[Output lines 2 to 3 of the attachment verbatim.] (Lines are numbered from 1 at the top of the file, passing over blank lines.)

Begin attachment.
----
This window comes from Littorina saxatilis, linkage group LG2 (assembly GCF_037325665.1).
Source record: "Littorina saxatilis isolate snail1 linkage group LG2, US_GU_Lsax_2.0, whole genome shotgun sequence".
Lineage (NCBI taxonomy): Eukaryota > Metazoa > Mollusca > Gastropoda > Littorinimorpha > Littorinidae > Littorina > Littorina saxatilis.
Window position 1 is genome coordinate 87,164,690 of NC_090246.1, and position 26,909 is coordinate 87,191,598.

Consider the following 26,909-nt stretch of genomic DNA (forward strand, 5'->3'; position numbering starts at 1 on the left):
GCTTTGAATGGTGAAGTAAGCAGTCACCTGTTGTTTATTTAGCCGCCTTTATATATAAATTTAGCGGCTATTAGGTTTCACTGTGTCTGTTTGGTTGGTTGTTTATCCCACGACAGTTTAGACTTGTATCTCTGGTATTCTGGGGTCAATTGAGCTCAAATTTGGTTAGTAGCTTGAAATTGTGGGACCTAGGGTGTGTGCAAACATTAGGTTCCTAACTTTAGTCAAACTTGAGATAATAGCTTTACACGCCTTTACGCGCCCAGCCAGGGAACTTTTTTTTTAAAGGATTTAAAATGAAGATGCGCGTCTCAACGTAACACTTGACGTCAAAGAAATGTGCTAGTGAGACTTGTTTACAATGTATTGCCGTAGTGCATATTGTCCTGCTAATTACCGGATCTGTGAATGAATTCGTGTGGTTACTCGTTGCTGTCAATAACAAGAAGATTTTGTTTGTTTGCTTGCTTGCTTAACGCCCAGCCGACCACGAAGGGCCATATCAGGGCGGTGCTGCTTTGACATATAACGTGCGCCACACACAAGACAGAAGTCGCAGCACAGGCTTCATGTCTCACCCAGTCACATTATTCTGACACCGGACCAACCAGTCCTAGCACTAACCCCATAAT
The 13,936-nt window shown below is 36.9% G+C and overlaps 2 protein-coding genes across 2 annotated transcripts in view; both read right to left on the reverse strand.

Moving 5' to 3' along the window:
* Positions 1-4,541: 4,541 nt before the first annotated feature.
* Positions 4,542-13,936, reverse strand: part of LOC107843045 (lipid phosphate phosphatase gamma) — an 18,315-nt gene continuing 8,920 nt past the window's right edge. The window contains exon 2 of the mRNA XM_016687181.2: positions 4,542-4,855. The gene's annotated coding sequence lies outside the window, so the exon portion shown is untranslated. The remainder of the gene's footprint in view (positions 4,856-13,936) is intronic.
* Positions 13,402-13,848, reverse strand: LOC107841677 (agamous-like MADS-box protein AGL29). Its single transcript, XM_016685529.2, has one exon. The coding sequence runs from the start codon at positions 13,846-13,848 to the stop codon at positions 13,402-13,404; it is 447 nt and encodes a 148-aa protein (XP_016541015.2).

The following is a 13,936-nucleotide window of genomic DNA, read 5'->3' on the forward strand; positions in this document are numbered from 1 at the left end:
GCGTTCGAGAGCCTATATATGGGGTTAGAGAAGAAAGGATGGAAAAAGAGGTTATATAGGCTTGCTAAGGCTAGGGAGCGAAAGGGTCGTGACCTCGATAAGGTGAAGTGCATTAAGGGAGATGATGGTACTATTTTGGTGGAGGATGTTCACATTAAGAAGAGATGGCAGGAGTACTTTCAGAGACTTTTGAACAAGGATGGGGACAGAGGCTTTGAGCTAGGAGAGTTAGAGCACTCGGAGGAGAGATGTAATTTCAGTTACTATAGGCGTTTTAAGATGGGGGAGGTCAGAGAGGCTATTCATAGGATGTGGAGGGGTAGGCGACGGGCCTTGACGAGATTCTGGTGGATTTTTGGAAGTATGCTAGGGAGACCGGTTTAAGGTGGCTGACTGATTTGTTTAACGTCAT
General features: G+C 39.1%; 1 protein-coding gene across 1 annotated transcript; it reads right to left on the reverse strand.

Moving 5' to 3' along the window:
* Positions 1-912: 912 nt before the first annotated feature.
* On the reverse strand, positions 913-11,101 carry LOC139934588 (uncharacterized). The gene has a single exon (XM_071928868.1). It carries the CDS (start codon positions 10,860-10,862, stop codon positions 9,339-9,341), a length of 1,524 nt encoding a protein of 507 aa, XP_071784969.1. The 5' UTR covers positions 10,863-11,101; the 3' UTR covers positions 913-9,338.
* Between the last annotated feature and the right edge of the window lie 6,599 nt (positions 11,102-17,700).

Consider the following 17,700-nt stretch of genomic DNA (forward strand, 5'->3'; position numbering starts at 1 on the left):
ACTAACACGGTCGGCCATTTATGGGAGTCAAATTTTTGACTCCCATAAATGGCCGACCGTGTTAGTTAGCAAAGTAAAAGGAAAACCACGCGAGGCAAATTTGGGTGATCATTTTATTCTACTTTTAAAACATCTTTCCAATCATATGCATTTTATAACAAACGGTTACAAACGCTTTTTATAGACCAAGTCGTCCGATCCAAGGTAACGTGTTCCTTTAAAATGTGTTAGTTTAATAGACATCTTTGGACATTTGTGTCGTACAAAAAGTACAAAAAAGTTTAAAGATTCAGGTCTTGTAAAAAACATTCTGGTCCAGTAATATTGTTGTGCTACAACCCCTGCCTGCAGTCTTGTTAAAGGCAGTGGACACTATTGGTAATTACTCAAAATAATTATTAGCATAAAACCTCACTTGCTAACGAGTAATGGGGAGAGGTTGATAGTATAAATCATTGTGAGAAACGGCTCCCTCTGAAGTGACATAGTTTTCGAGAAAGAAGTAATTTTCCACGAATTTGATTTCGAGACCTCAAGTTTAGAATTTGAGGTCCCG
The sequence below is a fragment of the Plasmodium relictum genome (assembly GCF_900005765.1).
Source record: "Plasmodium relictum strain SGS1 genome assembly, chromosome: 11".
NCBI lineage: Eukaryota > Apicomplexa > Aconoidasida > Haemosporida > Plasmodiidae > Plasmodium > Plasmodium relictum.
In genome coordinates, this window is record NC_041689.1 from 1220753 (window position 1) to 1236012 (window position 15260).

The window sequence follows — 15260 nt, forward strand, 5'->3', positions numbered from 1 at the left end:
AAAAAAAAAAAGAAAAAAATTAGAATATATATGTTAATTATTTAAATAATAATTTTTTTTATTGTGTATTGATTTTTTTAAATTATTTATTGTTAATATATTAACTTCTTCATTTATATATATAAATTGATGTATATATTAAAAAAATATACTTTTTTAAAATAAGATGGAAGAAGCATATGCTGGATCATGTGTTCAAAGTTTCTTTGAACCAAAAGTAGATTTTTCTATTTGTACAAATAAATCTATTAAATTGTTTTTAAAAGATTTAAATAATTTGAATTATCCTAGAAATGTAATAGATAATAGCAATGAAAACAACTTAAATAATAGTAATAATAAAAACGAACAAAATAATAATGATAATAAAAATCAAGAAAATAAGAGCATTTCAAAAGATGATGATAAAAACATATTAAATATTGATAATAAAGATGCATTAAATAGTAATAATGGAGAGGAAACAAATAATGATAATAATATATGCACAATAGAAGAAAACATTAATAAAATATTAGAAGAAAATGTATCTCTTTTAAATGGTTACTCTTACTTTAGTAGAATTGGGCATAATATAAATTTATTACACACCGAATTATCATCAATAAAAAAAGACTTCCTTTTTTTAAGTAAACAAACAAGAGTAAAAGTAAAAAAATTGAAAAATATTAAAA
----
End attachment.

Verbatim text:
Source record: "Littorina saxatilis isolate snail1 linkage group LG2, US_GU_Lsax_2.0, whole genome shotgun sequence".
Lineage (NCBI taxonomy): Eukaryota > Metazoa > Mollusca > Gastropoda > Littorinimorpha > Littorinidae > Littorina > Littorina saxatilis.